Friday, April 4, 2014

Laugh Your Ass Off (Intelligently)

A while back, I resolved to post no more lists on this blog. Because resolutions are made to be broken, here's a list of seriously funny books from the Greek beginnings of Western literature to its present globalization. It is also an attempt at a genealogy of Western literary comedy from the ancient Greeks to today, implicitly arguing that the main line of development of the European novel is comedic and that the 'high seriousness' of the Victorian novelists was a 19th-century aberration resulting from the cultural insecurity of a rising bourgeoisie...yeah, yeah, yeah, but really it's just a list of intelligent, original, laugh-out-loud funny books. Read them all (in no particular order), enjoy them, and do what the title of this list suggests.

  • The Complete Plays by Aristophanes. 
  • The Satyricon by Petronius.
  • Chattering Courtesans and Other Sardonic Sketches by Lucian
  • The Golden Ass by Apuleius. 
  • The Decameron by Boccaccio.
  • The Canterbury Tales by Geoffrey Chaucer. 
  • Gargantua and Pantagruel by Francois Rabelais.
  • Don Quixote by Miguel de Cervantes. 
  • Gulliver's Travels by Jonathan Swift.
  • The Life and Opinions of Tristram Shandy, Gentleman by Laurence Sterne.
  • Jacques the Fatalist by Denis Diderot.
  • Candide by Voltaire.
  • Joseph Andrews by Henry Fielding.
  • Tom Jones by Henry Fielding.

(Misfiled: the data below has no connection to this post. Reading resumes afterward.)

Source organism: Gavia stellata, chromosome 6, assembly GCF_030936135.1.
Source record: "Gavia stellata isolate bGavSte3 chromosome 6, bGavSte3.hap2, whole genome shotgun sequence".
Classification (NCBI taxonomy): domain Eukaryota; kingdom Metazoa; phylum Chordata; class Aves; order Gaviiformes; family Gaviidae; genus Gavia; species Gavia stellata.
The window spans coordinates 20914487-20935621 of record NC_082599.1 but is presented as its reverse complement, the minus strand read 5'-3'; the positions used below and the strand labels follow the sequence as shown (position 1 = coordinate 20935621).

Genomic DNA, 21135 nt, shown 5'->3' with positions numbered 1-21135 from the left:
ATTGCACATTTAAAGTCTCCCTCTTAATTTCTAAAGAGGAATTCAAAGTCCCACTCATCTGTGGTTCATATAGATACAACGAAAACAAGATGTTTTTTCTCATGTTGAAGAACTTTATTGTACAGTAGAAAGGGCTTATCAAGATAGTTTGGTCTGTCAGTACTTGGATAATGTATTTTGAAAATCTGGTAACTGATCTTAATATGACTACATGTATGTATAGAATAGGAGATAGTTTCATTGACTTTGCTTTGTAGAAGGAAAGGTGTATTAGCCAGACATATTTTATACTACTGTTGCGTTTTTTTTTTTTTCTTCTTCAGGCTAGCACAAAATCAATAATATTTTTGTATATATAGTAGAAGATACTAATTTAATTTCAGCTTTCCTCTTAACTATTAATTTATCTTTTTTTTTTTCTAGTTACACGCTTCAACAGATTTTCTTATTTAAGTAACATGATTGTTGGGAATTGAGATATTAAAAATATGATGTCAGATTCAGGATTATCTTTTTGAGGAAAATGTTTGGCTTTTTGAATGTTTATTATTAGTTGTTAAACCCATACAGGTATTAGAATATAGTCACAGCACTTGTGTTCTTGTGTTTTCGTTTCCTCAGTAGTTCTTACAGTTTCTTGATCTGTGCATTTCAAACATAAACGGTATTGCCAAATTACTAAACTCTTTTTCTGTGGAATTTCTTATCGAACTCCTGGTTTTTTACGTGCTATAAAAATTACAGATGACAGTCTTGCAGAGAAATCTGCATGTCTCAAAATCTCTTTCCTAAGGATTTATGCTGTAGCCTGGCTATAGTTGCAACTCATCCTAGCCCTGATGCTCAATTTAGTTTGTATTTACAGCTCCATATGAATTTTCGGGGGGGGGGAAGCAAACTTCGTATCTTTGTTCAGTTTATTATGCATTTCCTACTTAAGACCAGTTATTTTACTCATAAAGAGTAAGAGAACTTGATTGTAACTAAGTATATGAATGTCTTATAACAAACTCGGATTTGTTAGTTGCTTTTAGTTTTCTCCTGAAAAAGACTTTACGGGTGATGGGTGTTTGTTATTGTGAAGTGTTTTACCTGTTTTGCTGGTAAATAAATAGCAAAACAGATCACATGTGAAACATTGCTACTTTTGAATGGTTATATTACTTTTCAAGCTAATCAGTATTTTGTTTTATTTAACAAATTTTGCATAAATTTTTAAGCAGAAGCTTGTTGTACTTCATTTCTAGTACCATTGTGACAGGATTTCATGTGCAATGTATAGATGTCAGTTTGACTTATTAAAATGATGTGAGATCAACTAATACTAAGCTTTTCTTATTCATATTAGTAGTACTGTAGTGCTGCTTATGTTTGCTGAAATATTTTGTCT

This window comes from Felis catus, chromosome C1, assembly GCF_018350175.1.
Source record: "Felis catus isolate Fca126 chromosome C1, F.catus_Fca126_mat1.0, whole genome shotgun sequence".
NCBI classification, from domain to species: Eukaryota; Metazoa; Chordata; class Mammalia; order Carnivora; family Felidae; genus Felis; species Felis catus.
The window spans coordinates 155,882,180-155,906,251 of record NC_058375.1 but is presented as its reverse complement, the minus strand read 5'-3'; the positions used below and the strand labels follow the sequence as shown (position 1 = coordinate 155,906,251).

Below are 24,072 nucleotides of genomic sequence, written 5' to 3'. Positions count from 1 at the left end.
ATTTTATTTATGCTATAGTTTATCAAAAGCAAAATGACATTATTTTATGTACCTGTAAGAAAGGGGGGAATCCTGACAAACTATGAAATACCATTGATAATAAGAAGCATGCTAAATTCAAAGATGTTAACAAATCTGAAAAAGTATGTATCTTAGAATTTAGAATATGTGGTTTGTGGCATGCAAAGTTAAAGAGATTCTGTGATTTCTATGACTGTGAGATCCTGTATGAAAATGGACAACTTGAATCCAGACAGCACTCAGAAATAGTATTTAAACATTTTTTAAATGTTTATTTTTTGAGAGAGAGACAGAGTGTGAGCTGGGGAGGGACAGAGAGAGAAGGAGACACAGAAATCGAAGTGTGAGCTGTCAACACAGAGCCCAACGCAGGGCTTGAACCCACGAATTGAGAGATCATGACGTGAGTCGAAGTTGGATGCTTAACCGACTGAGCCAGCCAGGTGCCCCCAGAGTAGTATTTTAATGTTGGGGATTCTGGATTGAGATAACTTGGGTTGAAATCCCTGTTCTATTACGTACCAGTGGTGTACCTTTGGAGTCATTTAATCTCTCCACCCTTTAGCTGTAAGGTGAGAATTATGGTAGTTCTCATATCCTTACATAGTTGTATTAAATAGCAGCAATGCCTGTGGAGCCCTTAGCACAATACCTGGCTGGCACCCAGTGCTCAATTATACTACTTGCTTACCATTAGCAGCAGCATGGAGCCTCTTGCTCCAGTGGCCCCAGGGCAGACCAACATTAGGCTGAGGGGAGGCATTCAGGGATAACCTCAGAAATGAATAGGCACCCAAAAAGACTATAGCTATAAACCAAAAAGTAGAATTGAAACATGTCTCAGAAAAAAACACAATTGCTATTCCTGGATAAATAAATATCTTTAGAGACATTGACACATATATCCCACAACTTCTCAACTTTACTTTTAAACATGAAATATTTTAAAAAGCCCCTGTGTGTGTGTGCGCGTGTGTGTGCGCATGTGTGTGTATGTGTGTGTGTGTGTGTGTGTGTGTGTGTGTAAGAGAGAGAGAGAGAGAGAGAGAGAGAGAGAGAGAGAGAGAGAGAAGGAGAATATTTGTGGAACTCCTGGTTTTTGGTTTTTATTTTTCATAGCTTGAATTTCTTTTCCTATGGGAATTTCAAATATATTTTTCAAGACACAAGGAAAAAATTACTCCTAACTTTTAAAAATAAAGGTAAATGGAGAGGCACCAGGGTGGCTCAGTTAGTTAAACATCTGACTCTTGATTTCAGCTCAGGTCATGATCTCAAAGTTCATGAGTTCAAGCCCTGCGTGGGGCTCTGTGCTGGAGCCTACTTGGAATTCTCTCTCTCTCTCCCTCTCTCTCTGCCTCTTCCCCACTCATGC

• Don Juan by Lord Byron (or as I like to call him, Gorgeous George)
  • The Pickwick Papers by Charles Dickens.
  • A Connecticut Yankee in King Arthur's Court by Mark Twain.
  • Pudd'nhead Wilson by Mark Twain.
  • Alice's Adventures in Wonderland and Through the Looking Glass by Lewis Carroll.
  • Complete Works by Oscar Wilde.
  • Ulysses by James Joyce.
  • Finnegans Wake by James Joyce.
  • The Dalkey Archive by Flann O'Brien.
  • The Master and Margarita by Mikhail Bulgakov.
  • All About H. Haterr by G. V. Desani.
  • Waiting for Godot by Samuel Beckett.
  • The Tin Drum by Gunter Grass.
  • Lolita by Vladimir Nabokov.
  • Pale Fire by Vladimir Nabokov.
  • Cat's Cradle by Kurt Vonnegut.
  • Catch-22 by Joseph Heller.
  • The Complete Enderby by Anthony Burgess.
  • Portnoy's Complaint by Philip Roth.
  • Our Gang by Philip Roth.
  • Sabbath's Theater by Philip Roth.
  • Fear of Flying by Erica Jong.
  • How To Save Your Own Life by Erica Jong.
  • Gravity's Rainbow by Thomas Pynchon.
  • Fear and Loathing in Las Vegas by Hunter S. Thompson
  • Money by Martin Amis.
  • Time's Arrow by Martin Amis.
  • Live From Golgotha by Gore Vidal.
  • Midnight's Children by Salman Rushdie.
  • The Satanic Verses by Salman Rushdie.
  • Infinite Jest by David Foster Wallace.
  • Wonder Boys by Michael Chabon.
  • White Teeth by Zadie Smith.
  • Everything is Illuminated by Jonathan Safran Foer.
  • The Quantity Theory of Insanity by Will Self.
  • Grey Area by Will Self.
  • pretty much anything by Tom Robbins

To end with a comic non sequitur, here are two of my favorite literary typos:

In an essay by Edmund White about novelist James Jones, one of Jones' novels is listed as Go To The Windowmaker. (As that great Homer of our time would say, "D'oh!")

In an article on William Carlos Williams, one of his best-known lines is quoted as "No ideas but in thongs," a perfect sentiment for spring break.


George Djuric said...

How could you leave out The Man Without Qualities and Berlin Alexanderplatz, beats me with a churro.

BRIAN OARD said...


Yes, yes, on both books. Add them to the list. and why not put the Good Soldier Svejk up there too? The terrible 20th century might be looked back upon as a golden age of darkly comic fiction. The dowdy, dour 19th century was the only period for which I couldn't think of more than enough titles. Nineteenth century literature bellylaughs about as often as J. M. Coetzee. (One of Coetzee's friends claims to have seen him laugh once. Once.)